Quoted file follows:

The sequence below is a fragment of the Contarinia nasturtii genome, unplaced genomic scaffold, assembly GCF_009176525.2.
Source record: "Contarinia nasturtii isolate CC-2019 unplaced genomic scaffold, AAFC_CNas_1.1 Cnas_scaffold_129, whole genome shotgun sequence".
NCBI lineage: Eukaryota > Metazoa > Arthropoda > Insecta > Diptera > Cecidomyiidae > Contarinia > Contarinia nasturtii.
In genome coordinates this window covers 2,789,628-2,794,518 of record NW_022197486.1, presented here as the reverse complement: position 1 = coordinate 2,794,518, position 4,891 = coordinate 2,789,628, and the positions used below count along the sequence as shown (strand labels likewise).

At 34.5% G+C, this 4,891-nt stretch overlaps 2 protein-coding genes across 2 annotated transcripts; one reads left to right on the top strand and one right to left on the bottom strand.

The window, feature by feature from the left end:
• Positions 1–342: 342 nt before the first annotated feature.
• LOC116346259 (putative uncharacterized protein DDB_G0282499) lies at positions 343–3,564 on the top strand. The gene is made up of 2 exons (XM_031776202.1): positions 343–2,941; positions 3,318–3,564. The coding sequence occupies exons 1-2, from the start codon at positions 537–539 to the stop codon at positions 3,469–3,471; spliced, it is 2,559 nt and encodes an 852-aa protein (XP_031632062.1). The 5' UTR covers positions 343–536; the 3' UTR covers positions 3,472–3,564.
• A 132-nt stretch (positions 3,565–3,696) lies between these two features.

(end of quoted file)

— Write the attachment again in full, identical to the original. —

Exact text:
The sequence below is a fragment of the Contarinia nasturtii genome, unplaced genomic scaffold, assembly GCF_009176525.2.
Source record: "Contarinia nasturtii isolate CC-2019 unplaced genomic scaffold, AAFC_CNas_1.1 Cnas_scaffold_129, whole genome shotgun sequence".
NCBI lineage: Eukaryota > Metazoa > Arthropoda > Insecta > Diptera > Cecidomyiidae > Contarinia > Contarinia nasturtii.
In genome coordinates this window covers 2,789,628-2,794,518 of record NW_022197486.1, presented here as the reverse complement: position 1 = coordinate 2,794,518, position 4,891 = coordinate 2,789,628, and the positions used below count along the sequence as shown (strand labels likewise).

At 34.5% G+C, this 4,891-nt stretch overlaps 2 protein-coding genes across 2 annotated transcripts; one reads left to right on the top strand and one right to left on the bottom strand.

The window, feature by feature from the left end:
• Positions 1–342: 342 nt before the first annotated feature.
• LOC116346259 (putative uncharacterized protein DDB_G0282499) lies at positions 343–3,564 on the top strand. The gene is made up of 2 exons (XM_031776202.1): positions 343–2,941; positions 3,318–3,564. The coding sequence occupies exons 1-2, from the start codon at positions 537–539 to the stop codon at positions 3,469–3,471; spliced, it is 2,559 nt and encodes an 852-aa protein (XP_031632062.1). The 5' UTR covers positions 343–536; the 3' UTR covers positions 3,472–3,564.
• A 132-nt stretch (positions 3,565–3,696) lies between these two features.